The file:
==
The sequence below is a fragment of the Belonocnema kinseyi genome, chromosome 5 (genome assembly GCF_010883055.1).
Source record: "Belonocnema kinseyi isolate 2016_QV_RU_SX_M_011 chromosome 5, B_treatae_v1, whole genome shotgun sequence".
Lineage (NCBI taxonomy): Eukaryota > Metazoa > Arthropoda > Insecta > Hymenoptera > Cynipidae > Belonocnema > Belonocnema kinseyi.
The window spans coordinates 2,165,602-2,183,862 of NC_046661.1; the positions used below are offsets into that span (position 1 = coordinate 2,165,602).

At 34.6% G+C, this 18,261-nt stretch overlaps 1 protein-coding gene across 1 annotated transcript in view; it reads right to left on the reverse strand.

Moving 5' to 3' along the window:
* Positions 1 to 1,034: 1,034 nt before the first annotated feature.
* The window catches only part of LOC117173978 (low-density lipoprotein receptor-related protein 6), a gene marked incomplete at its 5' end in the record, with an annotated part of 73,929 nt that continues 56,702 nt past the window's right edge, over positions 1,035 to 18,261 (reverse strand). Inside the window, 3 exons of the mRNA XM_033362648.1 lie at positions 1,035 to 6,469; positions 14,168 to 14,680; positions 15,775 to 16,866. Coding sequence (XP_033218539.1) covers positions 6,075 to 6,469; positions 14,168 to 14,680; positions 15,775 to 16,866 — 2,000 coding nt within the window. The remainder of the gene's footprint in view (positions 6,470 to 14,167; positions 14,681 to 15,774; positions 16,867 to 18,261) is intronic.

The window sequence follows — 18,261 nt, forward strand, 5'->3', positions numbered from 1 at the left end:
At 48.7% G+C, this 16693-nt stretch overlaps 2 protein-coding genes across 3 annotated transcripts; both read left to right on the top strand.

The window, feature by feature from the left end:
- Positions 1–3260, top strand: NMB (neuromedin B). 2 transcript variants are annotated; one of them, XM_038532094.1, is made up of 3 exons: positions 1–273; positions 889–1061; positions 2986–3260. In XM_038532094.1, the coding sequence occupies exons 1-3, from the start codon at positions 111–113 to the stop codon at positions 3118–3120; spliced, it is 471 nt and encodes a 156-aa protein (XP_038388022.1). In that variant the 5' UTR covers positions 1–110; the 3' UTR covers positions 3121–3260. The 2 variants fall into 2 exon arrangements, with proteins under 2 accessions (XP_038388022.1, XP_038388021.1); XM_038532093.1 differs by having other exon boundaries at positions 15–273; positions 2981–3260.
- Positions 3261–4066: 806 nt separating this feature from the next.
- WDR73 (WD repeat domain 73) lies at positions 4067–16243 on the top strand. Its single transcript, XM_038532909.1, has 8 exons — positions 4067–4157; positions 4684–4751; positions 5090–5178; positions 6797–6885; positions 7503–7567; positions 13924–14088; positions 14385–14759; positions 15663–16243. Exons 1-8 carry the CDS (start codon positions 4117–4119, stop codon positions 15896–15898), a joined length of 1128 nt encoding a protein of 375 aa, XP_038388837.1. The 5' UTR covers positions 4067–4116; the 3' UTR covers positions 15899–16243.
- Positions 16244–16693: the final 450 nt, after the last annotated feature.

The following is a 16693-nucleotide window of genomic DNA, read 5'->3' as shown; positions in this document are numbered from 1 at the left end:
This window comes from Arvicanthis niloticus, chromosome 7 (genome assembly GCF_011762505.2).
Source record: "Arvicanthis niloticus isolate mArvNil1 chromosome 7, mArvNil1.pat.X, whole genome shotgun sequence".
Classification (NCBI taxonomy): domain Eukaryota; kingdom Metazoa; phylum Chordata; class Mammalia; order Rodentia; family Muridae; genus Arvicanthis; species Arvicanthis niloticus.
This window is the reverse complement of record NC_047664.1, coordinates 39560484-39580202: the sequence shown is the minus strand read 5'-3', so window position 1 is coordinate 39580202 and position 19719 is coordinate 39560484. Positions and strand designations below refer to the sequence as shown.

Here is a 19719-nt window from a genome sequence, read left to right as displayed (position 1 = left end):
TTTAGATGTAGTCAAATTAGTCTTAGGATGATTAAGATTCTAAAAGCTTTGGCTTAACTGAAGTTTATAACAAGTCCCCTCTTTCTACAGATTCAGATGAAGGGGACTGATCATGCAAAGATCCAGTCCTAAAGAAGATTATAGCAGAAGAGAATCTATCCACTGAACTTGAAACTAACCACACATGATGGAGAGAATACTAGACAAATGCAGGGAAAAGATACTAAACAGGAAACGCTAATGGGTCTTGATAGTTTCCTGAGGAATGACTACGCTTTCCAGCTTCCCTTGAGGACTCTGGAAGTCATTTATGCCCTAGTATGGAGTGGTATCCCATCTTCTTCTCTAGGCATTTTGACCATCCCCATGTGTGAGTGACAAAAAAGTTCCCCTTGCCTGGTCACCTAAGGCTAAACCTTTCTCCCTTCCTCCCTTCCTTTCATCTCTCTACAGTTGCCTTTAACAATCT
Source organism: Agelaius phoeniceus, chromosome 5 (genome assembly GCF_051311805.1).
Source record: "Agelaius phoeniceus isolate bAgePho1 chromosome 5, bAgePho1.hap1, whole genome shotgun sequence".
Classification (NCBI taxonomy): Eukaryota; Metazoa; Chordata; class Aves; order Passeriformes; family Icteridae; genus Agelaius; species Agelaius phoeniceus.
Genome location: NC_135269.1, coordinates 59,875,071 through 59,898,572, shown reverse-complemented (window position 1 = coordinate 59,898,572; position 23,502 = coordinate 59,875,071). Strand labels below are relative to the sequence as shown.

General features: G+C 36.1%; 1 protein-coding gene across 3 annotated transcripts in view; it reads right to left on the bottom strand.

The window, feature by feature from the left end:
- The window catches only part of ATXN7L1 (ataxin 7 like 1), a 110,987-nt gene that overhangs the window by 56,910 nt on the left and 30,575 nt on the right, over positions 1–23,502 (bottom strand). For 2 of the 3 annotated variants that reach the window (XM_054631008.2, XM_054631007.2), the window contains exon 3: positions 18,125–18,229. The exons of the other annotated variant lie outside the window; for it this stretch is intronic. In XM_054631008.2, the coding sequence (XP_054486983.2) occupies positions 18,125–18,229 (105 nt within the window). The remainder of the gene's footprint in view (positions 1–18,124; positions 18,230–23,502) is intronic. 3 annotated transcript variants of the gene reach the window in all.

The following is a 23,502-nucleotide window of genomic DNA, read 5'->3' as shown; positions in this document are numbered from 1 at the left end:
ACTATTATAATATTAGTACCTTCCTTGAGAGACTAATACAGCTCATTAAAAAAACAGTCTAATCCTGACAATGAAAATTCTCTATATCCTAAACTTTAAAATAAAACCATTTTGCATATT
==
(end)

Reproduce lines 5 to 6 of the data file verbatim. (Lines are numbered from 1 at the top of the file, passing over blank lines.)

At 34.6% G+C, this 18,261-nt stretch overlaps 1 protein-coding gene across 1 annotated transcript in view; it reads right to left on the reverse strand.

Moving 5' to 3' along the window: